Hereditary combined coagulation factor V and factor VIII deficiency: report of two Indian families from Varanasi. - Indian journal of pathology & microbiology
Hereditary deficiencies of blood coagulation factors usually involve a single protein defect. Herewith we are describing clinical features and laboratory approach for the diagnosis of combined coagulation factor V/VIII deficiency which we encountered in 3 patients from 2 unrelated Hindu families of Varanasi.
Microscopy as a diagnostic tool in pulmonary tuberculosis. - International journal of mycobacteriology
Tuberculosis continues to cast a huge impact on humanity with its high incidence and mortality, especially in developing countries. For tuberculosis case detection, microscopy continues to be indispensible, given its low cost, rapidity, simplicity of procedure and high specificity. Modifications have attempted to improve the sensitivity of microscopy which include: concentration methods such as centrifugation, N-acetyl cysteine-sodium hydroxide, bleach, ammonium sulfate or chitin. Furthermore, classical Ziehl-Neelsen (ZN) staining has been subjected to varying carbol fuchsin concentrations or replaced by Kinyoun staining, fluorescent microscopy or immune-fluorescence. Currently, light emitting diode fluorescence is recognizably the most plausible method as an alternative to ZN staining.Copyright © 2015 Asian African Society for Mycobacteriology. Published by Elsevier Ltd. All rights reserved.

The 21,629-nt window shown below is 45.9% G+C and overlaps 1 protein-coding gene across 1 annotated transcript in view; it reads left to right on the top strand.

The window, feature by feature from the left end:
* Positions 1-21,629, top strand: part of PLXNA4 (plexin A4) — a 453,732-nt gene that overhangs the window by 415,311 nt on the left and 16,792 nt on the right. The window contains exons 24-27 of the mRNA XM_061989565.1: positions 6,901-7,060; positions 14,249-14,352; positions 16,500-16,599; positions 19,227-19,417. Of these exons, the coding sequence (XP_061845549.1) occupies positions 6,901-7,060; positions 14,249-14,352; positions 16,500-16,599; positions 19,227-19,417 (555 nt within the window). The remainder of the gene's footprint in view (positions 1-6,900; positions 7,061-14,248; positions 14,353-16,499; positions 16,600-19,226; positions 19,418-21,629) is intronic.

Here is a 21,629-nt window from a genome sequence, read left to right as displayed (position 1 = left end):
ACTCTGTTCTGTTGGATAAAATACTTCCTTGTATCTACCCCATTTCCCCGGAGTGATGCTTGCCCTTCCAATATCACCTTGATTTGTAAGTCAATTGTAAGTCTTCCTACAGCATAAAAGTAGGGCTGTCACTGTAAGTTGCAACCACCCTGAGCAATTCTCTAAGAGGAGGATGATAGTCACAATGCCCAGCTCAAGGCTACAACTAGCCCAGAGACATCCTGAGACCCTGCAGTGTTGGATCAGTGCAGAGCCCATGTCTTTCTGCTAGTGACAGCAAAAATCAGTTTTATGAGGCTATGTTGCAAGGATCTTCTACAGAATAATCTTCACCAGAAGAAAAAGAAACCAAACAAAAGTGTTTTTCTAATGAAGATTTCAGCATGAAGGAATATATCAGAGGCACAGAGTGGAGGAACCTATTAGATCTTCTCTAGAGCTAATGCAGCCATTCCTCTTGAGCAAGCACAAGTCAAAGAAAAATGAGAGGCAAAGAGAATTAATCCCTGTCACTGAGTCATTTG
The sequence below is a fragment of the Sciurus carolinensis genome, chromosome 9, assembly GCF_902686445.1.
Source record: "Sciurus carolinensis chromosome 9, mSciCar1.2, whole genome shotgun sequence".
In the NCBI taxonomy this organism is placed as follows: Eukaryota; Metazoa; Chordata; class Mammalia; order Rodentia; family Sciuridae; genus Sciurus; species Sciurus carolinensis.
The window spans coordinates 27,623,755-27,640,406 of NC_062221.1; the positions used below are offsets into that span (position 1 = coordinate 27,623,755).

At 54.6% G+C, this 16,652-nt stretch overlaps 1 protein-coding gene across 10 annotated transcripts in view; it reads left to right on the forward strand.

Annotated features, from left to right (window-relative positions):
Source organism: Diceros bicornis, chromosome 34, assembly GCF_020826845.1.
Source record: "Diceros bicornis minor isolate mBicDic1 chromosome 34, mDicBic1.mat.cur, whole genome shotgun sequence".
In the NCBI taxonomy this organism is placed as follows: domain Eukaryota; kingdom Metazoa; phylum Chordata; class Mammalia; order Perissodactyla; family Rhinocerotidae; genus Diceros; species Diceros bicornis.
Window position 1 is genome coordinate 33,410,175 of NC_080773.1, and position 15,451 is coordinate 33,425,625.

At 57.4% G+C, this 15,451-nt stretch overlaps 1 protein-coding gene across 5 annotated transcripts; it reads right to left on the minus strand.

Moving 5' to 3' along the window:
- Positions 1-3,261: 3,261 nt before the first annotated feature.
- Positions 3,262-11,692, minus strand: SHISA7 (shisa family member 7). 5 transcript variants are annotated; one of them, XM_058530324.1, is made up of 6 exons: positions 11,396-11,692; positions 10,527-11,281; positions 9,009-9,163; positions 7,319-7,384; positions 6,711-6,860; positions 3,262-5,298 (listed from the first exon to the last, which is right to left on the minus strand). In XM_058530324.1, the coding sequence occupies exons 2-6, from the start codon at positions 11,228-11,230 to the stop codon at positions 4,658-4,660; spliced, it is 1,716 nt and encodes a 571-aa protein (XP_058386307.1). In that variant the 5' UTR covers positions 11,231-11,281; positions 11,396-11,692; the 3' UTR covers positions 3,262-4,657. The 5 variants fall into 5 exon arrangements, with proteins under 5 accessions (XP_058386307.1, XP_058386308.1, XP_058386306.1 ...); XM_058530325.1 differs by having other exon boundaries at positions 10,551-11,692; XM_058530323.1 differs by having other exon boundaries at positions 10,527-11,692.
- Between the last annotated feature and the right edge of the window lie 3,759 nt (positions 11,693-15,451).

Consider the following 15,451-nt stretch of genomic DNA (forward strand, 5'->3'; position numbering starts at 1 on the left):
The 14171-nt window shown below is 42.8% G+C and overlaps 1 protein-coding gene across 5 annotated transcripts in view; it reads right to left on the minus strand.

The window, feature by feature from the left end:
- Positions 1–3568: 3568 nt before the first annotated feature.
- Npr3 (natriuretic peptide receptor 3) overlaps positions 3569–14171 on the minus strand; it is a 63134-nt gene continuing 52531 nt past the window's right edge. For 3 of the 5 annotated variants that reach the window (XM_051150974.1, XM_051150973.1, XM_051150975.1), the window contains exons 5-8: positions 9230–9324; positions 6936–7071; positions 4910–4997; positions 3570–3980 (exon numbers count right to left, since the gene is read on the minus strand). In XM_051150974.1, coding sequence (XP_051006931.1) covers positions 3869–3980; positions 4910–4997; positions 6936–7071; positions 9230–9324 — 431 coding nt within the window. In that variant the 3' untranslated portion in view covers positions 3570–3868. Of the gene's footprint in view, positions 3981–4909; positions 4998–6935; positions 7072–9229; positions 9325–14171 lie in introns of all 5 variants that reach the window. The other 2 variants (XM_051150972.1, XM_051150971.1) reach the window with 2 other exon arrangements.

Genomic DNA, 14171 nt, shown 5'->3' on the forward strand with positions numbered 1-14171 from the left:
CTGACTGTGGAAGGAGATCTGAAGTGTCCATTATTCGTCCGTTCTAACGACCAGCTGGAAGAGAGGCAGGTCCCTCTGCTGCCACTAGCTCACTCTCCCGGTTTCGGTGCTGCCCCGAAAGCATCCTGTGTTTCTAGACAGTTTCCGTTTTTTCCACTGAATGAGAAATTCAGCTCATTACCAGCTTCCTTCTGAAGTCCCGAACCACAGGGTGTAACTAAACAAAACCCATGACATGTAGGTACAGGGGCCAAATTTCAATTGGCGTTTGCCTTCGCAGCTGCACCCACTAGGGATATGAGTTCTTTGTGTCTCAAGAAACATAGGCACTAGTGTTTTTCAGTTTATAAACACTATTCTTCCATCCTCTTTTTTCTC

Multidrug-resistant tuberculosis among different types of suspected cases: Study from New Delhi. - The Indian journal of tuberculosis
There are limited data of multidrug-resistant tuberculosis (MDR-TB) diagnosed in various patient categories by implementing Programmatic Management of Drug Resistant TB (PMDT) using line probe assay (LPA) from our country. Samples from presumptive MDR-TB from five districts of New Delhi were subjected to LPA from 1st October 2011 to 31st December 2014. The MDR-TB diagnosed in 4th & 5th month follow-up positives were significantly higher than other categories of the patients. Only 3/232 (2.2%) RIF resistants were diagnosed among smear negative re-treatment cases. The data suggest interim cost-benefit analysis of the program especially among smear negatives retreatment cases.Copyright © 2015. Published by Elsevier B.V.